Duluth’s Mounted Patrol Looks Ahead to Get Ready For Summer Patrolling

Four Officers Train With Their Four Legged Friends

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They’re big with flowing manes, large personalities and long tails and members of the Duluth Police Department are now busy training to use them on the force.

This summer, you’ll see local officers patrolling on horses for the second year in a row on the streets of Duluth.

It’s been 4 months since the mounted patrol last hit the streets of Duluth.

But now, the program that gets officers out of their squad cars and on the saddle is ready to re-launch for the summer as officers are training hard with their horses. 

“We are looking forward to getting out on the street.  It’s been a long winter,” said Officer Craig Lindberg of the Duluth Police Department. 

When it comes to security being on the horses gives officers a huge height advantage making them more visible to the public.

Officers say the horses are much friendlier than squad cars.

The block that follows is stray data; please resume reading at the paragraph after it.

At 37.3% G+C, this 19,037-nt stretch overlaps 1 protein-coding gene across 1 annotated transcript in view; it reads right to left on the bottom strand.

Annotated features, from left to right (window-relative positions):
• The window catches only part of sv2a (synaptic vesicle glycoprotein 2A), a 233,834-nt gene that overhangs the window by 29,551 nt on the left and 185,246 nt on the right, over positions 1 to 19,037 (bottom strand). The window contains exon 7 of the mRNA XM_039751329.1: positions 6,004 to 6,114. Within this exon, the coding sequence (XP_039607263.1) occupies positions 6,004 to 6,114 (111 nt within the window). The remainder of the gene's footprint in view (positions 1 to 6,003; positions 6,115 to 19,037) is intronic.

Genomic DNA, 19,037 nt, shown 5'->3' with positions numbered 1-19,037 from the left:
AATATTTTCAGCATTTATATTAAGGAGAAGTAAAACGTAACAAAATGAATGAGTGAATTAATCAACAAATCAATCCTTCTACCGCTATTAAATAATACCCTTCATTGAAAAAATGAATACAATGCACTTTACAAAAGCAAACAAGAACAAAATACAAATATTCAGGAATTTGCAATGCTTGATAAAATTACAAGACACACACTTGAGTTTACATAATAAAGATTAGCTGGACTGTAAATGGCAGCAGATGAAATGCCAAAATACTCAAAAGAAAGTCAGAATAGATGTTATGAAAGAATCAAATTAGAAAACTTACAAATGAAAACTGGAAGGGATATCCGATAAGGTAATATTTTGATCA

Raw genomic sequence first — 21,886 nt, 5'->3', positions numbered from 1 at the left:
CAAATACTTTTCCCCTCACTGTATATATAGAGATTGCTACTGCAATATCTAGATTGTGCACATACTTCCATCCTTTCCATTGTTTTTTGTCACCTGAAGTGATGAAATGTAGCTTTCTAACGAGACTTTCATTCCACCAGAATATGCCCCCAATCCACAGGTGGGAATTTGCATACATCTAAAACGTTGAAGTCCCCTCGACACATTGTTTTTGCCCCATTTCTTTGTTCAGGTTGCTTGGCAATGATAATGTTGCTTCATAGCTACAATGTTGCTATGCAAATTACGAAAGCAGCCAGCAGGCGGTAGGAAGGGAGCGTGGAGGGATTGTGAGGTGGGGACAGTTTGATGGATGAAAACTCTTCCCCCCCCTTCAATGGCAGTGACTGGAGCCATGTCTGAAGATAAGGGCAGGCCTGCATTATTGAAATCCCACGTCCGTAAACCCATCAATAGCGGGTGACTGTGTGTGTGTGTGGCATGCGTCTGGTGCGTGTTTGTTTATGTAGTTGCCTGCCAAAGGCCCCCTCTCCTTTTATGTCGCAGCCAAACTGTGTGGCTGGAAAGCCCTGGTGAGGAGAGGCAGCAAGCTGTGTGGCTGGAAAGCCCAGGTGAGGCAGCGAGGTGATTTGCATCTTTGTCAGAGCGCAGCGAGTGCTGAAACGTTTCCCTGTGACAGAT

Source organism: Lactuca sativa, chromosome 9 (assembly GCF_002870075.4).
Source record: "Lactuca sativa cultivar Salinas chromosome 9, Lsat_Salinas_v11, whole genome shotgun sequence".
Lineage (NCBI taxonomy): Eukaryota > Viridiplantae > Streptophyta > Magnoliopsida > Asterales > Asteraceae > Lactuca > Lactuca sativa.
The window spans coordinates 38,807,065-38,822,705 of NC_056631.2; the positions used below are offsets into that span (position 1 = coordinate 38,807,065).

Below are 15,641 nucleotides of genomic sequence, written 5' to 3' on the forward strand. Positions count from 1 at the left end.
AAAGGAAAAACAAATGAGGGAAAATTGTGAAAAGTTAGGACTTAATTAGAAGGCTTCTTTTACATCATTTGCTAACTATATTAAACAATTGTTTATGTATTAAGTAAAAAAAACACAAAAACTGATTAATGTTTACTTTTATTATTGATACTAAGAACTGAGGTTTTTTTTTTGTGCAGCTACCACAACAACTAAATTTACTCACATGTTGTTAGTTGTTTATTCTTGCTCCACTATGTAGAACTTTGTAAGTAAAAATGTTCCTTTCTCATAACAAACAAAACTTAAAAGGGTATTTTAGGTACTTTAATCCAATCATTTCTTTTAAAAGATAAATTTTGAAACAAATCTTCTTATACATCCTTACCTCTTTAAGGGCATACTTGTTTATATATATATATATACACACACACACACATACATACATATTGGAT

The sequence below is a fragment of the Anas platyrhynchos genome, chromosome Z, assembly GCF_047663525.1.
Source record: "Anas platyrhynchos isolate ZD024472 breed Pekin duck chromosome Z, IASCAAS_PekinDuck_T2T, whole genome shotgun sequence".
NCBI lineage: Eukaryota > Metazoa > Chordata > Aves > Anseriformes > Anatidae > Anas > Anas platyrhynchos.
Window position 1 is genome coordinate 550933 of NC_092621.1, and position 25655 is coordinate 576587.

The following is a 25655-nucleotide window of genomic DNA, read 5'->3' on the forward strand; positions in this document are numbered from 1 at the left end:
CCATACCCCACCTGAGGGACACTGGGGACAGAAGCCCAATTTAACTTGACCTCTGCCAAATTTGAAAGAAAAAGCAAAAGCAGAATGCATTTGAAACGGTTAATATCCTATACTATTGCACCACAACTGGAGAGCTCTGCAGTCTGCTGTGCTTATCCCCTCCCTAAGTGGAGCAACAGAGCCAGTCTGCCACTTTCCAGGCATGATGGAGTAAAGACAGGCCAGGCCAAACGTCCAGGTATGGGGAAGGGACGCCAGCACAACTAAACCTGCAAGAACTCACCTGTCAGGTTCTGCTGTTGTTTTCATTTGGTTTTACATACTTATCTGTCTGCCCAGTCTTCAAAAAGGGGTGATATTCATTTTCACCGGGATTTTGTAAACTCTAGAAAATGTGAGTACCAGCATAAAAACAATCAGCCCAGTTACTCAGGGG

“People seem to find us more approachable than on officer going by in a squad car,” said Lindberg.

Their extensive training during the off season consists of practicing maneuvering and control of the horse.

Their main goal is to work on keeping and maintaining a bond with them.

Riding instructor at River Ranch Arena, Jenn Hovde,  says the horses have to listen to and trust the rider. 

The officers are looking to add more skill to their riding for the upcoming season. 

“We’ve been practicing a lot with jumping so we can become better riders,” Lindberg expressed. 

The sites and sounds of Duluth can also be a disadvantage. 

So, in their current training the officers are using loud noises and different types of obstacles to get used to the police style training. 

After a year of learning under their belts, the riders are ready for whatever’s thrown at them. 

“We’ve had a lot of people try and run.  But, as soon as they look back and see there is a horse coming at them they change their mind,” Lindberg said. 

Just because they are on the job doesn’t mean you can’t say “Hello.”

But, the officers request one thing. 

“We may be on a call. So, be patient and don’t come up and just touch the horse or start petting the horse. That can be dangerous,” said Lindberg.

Besides their normal training, the Mounted Patrol will be heading to Minneapolis at the end of April for more training with formation and crowd control. 

The officers plan to get back on the streets in May.

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